I like this idea especially since one can fly in coach and avoid upgrade expense for longer flights.

When I have tried to stopover in NYC from Calif. The flights are usually more than non-stop. Is there a trick to this?
 

klpca

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I like this idea especially since one can fly in coach and avoid upgrade expense for longer flights.

When I have tried to stopover in NYC from Calif. The flights are usually more than non-stop. Is there a trick to this?
I think that the last time we did this it was on Delta? I'm not a multi layover girlie. One layover is enough uncertainty for me, there's no way that I am giving them multiple opportunities to delay my flight. The overnight layover is great.

The way that I find these flights is to search on Google flight and sort by longest duration. Those are usually the flights with an overnight layover.
 

flindberg

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FALL TRAVEL INCLUDED. HI, this is a huge deal. Save up to 40% off base fares* to/from Hawaii with code HAWAII40.
*Use promotion code HAWAII40 from 7/9-7/11/24 for travel on select continental U.S. flights to/from Hawaii between 8/13-12/17/24. Continental U.S. travel to Hawaii blacked out 8/29-9/3 and 11/21-11/25/24. Hawaii to continental U.S. travel blacked out 8/29-9/3 and 11/29-12/3/24. Restrictions and exclusions apply. Seats, days, and markets limited. Discount is applied before government taxes and fees.

Thanks for the heads up!
 

rickandcindy23

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I think that the last time we did this it was on Delta? I'm not a multi layover girlie. One layover is enough uncertainty for me, there's no way that I am giving them multiple opportunities to delay my flight. The overnight layover is great.

The way that I find these flights is to search on Google flight and sort by longest duration. Those are usually the flights with an overnight layover.
Our kids flew Delta, Denver to Myrtle Beach. Was supposed to be one stop in Minneapolis/ St. Paul.

Flight out of Denver was slightly delayed, got off the plane in time to catch the connecting flight from Minneapolis to Myrtle Beach, which was two gates away, so easy breezy, but NOPE. Delta pilot closed the door and left the gate five minutes early, leaving 20+ passengers to watch the plane back out of the gate. Twenty people with no flight to Myrtle Beach.

Delta put all of them on a plane to Raleigh, NC with no connection to Myrtle Beach. Delta at MSP said to call them THE NEXT DAY to arrange something for Raleigh to Myrtle Beach. The next day??? Okay, so they decided to get a hotel in Raleigh. Arrived in Raleigh late, tiny airport, Delta employees gone, no luggage carousel operating, no hotels available because the PGA tour had all hotels booked. Found a rental car after a couple of hours, and now it's 9 PM, so they drove to Myrtle Beach from Raleigh. Arrived at Sheraton Broadway Resort at 2 AM.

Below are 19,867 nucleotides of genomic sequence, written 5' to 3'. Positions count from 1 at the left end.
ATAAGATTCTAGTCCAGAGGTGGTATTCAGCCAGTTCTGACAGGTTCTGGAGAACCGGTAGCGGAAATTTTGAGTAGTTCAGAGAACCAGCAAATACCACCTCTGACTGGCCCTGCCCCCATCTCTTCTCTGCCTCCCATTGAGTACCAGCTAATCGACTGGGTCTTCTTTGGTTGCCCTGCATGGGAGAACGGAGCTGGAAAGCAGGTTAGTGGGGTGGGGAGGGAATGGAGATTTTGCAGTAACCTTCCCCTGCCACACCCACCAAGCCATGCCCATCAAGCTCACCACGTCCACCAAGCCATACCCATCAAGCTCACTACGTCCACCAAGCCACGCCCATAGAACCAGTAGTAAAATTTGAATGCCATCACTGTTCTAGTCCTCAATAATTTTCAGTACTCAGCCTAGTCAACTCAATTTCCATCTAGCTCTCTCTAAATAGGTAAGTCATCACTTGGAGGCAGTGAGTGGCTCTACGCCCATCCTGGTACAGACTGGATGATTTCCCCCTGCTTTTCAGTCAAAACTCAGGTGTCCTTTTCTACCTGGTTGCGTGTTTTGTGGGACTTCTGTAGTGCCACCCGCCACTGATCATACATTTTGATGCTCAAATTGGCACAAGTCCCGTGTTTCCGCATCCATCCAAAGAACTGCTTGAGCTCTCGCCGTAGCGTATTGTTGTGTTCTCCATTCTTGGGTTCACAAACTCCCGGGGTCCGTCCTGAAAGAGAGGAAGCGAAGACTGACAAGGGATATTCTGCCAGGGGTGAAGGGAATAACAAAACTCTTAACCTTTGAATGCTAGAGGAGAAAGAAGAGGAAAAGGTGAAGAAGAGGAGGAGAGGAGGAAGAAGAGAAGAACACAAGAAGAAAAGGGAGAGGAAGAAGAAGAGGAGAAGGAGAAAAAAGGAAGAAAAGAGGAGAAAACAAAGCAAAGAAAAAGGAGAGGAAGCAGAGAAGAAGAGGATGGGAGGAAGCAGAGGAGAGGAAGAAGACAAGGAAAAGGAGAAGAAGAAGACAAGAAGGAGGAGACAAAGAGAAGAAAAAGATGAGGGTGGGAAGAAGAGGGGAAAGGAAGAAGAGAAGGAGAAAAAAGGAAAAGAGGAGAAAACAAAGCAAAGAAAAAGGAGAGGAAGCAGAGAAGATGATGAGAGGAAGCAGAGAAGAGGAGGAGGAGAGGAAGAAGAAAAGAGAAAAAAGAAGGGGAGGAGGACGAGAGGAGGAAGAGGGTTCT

It was a total of $400 car rental for one day, and they were lucky to get that one. Delta refuses to pay the car rental. The kids had no car seats because the rental company was out of them. Twins are 2.5 years old. The seven-year-old could do without a car seat, as she is tall enough. The kids all thought riding in the car with regular seat belts was great fun. They figured out how to get the belts off easily, so our DIL rode in the back to keep them buckled. Great fun.

Our son took it all pretty well, considering, but Delta sure lost their business. They purchased first class for all five of them, RT, so our DIL cancelled the return flight and booked United first class to go home.

Delta abandoned a bunch of people in a tiny airport with no luggage, no hotels available, and very few rental cars.
 

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When I have tried to stopover in NYC from Calif. The flights are usually more than non-stop. Is there a trick to this?

Most airlines have a policy to charge more. Allowing stopovers at the same price gives consumers the opportunity to swap carriers mid trip and generally be more in control. A trip to Europe for us typically means SWA or HAL to Seattle. (Leaning toward HAL of late because Airbus.) And then Icelandic to our destination. It isn't much savings (if at all). But the Great Circle map of that route is nearly a straight line. (If I could fly this route through Anchorage, it WOULD be a straight line. I'm not spending so much as an unnecessary minute in the air. I'd need my own plane to get a better route.

Sure, it takes more time -- but it's quality time at our stopovers. I just consider it part of the vacation. I've taken to booking open jaw flights as two one-ways. If the fare screwage is too egregious, we'll go someplace else.
 

melissy123

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A bit off-topic but I just noticed Southwest made a sneaky change. If the flight you booked was no longer available, Southwest would book you for another flight that same day, and then you could make two changes to that reservation, plus or minus 14 days, or another flight that same day, regardless of cost. You could also fly out of a nearby airport that was more convenient (like Oakland, San Jose and San Francisco are deemed interchangeable under this rule). You could make the changes in the Southwest app, and the flights that had changed would be marked by some kind of red banner.